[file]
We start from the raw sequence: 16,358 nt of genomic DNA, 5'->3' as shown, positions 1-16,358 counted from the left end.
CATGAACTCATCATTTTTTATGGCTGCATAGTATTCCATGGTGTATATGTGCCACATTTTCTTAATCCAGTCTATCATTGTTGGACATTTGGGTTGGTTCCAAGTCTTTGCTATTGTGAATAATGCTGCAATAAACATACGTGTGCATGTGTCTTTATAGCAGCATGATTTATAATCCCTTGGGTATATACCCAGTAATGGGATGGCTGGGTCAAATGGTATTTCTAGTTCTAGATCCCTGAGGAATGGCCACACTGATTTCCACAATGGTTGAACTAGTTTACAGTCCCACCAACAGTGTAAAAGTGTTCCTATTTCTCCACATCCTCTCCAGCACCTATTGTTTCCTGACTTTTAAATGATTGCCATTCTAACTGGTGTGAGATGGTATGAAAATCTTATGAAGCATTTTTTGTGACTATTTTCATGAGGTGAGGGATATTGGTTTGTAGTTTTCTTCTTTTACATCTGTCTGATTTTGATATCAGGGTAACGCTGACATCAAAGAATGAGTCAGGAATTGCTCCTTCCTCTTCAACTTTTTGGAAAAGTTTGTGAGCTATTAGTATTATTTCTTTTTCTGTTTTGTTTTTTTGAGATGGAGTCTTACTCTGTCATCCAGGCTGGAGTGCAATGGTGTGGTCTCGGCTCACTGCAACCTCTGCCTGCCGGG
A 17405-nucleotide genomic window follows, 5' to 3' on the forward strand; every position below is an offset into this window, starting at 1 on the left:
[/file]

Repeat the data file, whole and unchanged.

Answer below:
We start from the raw sequence: 16,358 nt of genomic DNA, 5'->3' as shown, positions 1-16,358 counted from the left end.
CATGAACTCATCATTTTTTATGGCTGCATAGTATTCCATGGTGTATATGTGCCACATTTTCTTAATCCAGTCTATCATTGTTGGACATTTGGGTTGGTTCCAAGTCTTTGCTATTGTGAATAATGCTGCAATAAACATACGTGTGCATGTGTCTTTATAGCAGCATGATTTATAATCCCTTGGGTATATACCCAGTAATGGGATGGCTGGGTCAAATGGTATTTCTAGTTCTAGATCCCTGAGGAATGGCCACACTGATTTCCACAATGGTTGAACTAGTTTACAGTCCCACCAACAGTGTAAAAGTGTTCCTATTTCTCCACATCCTCTCCAGCACCTATTGTTTCCTGACTTTTAAATGATTGCCATTCTAACTGGTGTGAGATGGTATGAAAATCTTATGAAGCATTTTTTGTGACTATTTTCATGAGGTGAGGGATATTGGTTTGTAGTTTTCTTCTTTTACATCTGTCTGATTTTGATATCAGGGTAACGCTGACATCAAAGAATGAGTCAGGAATTGCTCCTTCCTCTTCAACTTTTTGGAAAAGTTTGTGAGCTATTAGTATTATTTCTTTTTCTGTTTTGTTTTTTTGAGATGGAGTCTTACTCTGTCATCCAGGCTGGAGTGCAATGGTGTGGTCTCGGCTCACTGCAACCTCTGCCTGCCGGG
A 17405-nucleotide genomic window follows, 5' to 3' on the forward strand; every position below is an offset into this window, starting at 1 on the left: